The process of tracerouting via these tools is simple:

  1. The operating system sends a packet google.com, the TTL value is set to 1.
  2. The packet is routed on the network, and the first router decrements the TTL by 1, leaving it at 0. This causes the router to drop the packet and send "ICMP Time Exceeded" back to the source.
  3. The client increases the TTL 1, allowing the packet to be routed through one additional hop.

This process is repeated, increasing the TTL with 1 until the destination has been reached.

DNS ("Domain Name System")

DNS is used to map applications, via names, to IP addresses. For example if you want to use your browser to visit http://google.com, the browser must first make a request to a DNS server to resolve the IP address behind google.com

Systems are typically configured with a primary and secondary domain name server. These settings can be configured manually or be provided by a DHCP server. This allows our computer systems to reach a DNS server for it to resolve for us.

The DNS server is then responsible for resolving the request. It will then proceed to check its own cache to see if it already knows the answer. Each DNS answer can be cached, that is stored temporarily to speed up future requests, for a certain TTL ("Time To Live"). The TTL is typically set to a couple of minutes, for example 10 minutes.

If a DNS server does not have a answer in its cache it will then proceed to check who is responsible for giving the answer. This is done via a recursive process which involves asking a hierarchical system of name servers which inevitably will make the DNS request to end up at the Authoritative Name Server.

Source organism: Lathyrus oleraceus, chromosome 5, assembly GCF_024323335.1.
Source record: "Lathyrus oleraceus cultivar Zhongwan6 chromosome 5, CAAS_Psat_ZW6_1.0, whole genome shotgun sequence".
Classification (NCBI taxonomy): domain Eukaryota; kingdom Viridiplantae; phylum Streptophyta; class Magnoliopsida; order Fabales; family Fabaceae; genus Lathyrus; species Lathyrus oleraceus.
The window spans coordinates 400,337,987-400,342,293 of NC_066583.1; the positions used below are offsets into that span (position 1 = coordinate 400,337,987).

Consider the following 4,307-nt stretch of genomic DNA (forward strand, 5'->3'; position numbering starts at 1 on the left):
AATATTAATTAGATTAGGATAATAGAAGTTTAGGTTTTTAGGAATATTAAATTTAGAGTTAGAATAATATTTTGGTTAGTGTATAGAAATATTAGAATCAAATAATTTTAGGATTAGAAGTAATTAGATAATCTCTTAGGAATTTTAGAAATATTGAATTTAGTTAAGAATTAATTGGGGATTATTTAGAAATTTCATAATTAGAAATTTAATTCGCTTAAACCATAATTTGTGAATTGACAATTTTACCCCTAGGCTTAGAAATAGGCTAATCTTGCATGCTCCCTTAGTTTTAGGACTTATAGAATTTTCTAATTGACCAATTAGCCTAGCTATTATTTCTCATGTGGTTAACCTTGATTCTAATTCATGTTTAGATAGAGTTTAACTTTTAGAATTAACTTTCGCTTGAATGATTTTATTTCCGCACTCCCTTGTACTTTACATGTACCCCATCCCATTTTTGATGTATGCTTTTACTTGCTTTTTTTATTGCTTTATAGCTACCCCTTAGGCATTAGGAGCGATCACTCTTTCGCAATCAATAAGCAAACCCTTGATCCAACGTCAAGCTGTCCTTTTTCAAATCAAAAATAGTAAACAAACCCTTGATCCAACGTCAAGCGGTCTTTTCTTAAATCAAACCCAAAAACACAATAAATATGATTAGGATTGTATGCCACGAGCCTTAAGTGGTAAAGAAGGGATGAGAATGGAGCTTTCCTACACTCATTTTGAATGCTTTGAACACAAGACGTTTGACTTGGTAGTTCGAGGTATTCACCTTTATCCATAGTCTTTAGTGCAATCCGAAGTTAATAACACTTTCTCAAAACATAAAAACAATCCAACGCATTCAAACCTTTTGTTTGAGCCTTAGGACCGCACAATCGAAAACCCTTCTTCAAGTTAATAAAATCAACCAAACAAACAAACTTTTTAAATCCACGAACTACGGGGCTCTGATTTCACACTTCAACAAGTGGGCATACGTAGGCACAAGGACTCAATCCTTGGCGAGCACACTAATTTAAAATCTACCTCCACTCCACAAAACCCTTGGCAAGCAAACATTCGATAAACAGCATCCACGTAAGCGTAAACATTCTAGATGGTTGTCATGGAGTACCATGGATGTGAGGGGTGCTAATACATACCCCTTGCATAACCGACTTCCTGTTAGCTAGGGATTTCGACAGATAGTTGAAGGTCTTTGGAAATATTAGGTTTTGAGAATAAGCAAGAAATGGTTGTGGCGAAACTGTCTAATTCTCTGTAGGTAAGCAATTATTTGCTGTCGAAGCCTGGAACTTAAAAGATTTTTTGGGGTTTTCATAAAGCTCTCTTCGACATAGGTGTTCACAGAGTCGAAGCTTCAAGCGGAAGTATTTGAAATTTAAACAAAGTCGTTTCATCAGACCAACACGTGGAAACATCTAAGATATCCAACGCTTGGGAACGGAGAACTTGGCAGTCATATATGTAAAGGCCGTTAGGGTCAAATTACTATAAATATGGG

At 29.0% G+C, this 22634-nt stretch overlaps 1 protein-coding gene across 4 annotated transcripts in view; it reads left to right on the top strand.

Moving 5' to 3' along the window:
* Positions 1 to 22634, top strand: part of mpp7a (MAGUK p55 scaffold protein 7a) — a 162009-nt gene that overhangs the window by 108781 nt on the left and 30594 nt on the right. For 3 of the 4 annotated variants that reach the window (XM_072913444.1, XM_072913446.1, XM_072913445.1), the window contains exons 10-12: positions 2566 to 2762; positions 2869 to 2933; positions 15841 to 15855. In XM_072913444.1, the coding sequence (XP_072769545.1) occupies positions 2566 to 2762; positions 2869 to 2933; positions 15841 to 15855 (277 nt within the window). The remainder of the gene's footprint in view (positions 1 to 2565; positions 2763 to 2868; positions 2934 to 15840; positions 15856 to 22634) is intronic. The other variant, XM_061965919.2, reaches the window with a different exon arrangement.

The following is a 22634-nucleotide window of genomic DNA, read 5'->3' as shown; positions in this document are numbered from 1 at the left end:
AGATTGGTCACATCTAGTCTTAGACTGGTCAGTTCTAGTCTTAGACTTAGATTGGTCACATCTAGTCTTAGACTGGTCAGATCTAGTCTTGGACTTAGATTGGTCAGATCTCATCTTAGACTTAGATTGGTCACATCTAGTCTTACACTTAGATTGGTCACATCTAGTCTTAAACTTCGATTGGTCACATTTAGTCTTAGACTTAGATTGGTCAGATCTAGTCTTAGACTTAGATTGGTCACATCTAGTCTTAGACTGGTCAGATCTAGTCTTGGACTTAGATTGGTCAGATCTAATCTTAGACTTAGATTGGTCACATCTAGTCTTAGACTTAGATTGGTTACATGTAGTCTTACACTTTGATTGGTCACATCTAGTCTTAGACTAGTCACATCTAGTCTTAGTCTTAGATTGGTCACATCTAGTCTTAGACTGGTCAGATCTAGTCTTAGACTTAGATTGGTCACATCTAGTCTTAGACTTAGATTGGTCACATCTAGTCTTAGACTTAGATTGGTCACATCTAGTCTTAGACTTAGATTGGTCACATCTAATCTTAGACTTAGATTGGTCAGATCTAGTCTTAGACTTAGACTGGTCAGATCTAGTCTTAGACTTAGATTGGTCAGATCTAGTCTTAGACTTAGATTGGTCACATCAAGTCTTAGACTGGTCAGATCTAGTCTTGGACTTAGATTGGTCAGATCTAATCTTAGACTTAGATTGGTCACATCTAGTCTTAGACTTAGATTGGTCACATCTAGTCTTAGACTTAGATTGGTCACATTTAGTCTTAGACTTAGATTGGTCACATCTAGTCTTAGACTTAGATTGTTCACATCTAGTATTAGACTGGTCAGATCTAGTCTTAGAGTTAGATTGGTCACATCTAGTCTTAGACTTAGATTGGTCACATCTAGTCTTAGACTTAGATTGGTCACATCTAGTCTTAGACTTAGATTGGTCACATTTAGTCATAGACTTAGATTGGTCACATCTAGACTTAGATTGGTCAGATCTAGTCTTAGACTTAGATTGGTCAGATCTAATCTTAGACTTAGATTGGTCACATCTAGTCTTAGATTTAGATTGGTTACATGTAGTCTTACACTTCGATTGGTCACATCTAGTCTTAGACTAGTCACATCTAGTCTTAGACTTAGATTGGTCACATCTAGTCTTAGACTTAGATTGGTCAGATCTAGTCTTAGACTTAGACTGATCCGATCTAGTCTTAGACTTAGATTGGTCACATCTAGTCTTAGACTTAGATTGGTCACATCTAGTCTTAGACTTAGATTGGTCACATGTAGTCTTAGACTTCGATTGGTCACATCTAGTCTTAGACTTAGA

You can try to do a DNS lookup with Windows or Linux now. From a command line terminal on Windows type nslookup w3schools.com , or on Linux type dig w3schools.com. You should see output like this:


The IP address of w3schools.com can be seen in the ;; ANSWER SECTION. When this screenshot was captured, the IP address behind the w3schools.com name was

The Authoritative Name Server is the DNS server which is responsible for giving the definitive answer to a question. For example the IP address of google.com will be answered by their authoritative name server, and we can see this server by querying for it:

Finding authoritative name server on Windows:

nslookup -type=SOA google.com

Finding authoritative name server on Linux:

dig -t SOA google.com

DHCP ("Dynamic Host Configuration Protocol")

As the name implies, the DHCP protocol allows any system on a network to reach out to a server and receive a configuration. Such configuration typically implies receiving IP address and network range, default gateway and DNS servers.

DHCP allows for easy management of clients joining and leaving a network.

If you are curious if you are using DHCP right now you can type ipconfig /all on a Windows system and look for "DHCP Enabled: Yes" in the output. Your computer might have multiple network interfaces

VPN ("Virtual Private Network")

A VPN is a system which enables two system to establish encrypted forms for communication, enabling network traffic to be encrypted in transit. Many VPN's is a client to server architecture, allowing the client to access multiple services behind the VPN. VPN's hosted by your work place is also likely to provide access to resources otherwise only accessible from the inside.


Some VPN services are designed for user privacy and encryption for data in transit. These services enables users to send network data via the VPN, effectively masquerading the users IP address when navigating the Internet.

It is generally good practice to use VPN's to secure your network communications, however we should not use any kind of VPN service. Free VPN services can sometimes be malicious, inspecting, reading and storing your sensitive data.

Malicious VPN